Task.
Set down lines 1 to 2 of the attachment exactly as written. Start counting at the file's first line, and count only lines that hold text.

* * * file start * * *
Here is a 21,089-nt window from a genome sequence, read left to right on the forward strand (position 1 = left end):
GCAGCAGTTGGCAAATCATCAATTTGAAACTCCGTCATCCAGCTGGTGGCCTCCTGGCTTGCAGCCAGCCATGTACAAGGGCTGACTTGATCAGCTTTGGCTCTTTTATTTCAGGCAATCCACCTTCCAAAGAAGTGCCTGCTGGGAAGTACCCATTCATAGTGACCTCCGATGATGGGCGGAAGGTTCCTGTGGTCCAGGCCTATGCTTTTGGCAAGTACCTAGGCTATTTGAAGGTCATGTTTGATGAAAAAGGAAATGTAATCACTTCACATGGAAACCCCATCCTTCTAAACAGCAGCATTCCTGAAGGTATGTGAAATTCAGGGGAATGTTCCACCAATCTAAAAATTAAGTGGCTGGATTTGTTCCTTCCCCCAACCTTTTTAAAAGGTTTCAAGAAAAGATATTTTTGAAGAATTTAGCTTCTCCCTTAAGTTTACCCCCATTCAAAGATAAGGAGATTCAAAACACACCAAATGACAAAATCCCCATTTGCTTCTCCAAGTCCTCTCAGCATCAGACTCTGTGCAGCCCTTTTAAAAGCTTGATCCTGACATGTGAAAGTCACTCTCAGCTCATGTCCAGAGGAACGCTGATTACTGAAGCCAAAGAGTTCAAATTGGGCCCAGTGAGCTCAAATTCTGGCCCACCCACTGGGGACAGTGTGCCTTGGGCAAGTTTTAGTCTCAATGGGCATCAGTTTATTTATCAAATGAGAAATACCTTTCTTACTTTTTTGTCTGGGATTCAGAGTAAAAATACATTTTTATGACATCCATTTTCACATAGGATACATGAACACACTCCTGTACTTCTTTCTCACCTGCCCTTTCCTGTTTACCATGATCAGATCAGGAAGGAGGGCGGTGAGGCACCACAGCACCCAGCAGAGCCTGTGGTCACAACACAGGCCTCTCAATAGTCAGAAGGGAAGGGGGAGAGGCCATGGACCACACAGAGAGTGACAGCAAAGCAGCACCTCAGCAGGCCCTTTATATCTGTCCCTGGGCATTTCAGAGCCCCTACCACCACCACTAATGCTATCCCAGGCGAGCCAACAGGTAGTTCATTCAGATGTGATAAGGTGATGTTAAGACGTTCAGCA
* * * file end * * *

Here is a 21,089-nt window from a genome sequence, read left to right on the forward strand (position 1 = left end):
GCAGCAGTTGGCAAATCATCAATTTGAAACTCCGTCATCCAGCTGGTGGCCTCCTGGCTTGCAGCCAGCCATGTACAAGGGCTGACTTGATCAGCTTTGGCTCTTTTATTTCAGGCAATCCACCTTCCAAAGAAGTGCCTGCTGGGAAGTACCCATTCATAGTGACCTCCGATGATGGGCGGAAGGTTCCTGTGGTCCAGGCCTATGCTTTTGGCAAGTACCTAGGCTATTTGAAGGTCATGTTTGATGAAAAAGGAAATGTAATCACTTCACATGGAAACCCCATCCTTCTAAACAGCAGCATTCCTGAAGGTATGTGAAATTCAGGGGAATGTTCCACCAATCTAAAAATTAAGTGGCTGGATTTGTTCCTTCCCCCAACCTTTTTAAAAGGTTTCAAGAAAAGATATTTTTGAAGAATTTAGCTTCTCCCTTAAGTTTACCCCCATTCAAAGATAAGGAGATTCAAAACACACCAAATGACAAAATCCCCATTTGCTTCTCCAAGTCCTCTCAGCATCAGACTCTGTGCAGCCCTTTTAAAAGCTTGATCCTGACATGTGAAAGTCACTCTCAGCTCATGTCCAGAGGAACGCTGATTACTGAAGCCAAAGAGTTCAAATTGGGCCCAGTGAGCTCAAATTCTGGCCCACCCACTGGGGACAGTGTGCCTTGGGCAAGTTTTAGTCTCAATGGGCATCAGTTTATTTATCAAATGAGAAATACCTTTCTTACTTTTTTGTCTGGGATTCAGAGTAAAAATACATTTTTATGACATCCATTTTCACATAGGATACATGAACACACTCCTGTACTTCTTTCTCACCTGCCCTTTCCTGTTTACCATGATCAGATCAGGAAGGAGGGCGGTGAGGCACCACAGCACCCAGCAGAGCCTGTGGTCACAACACAGGCCTCTCAATAGTCAGAAGGGAAGGGGGAGAGGCCATGGACCACACAGAGAGTGACAGCAAAGCAGCACCTCAGCAGGCCCTTTATATCTGTCCCTGGGCATTTCAGAGCCCCTACCACCACCACTAATGCTATCCCAGGCGAGCCAACAGGTAGTTCATTCAGATGTGATAAGGTGATGTTAAGACGTTCAGCA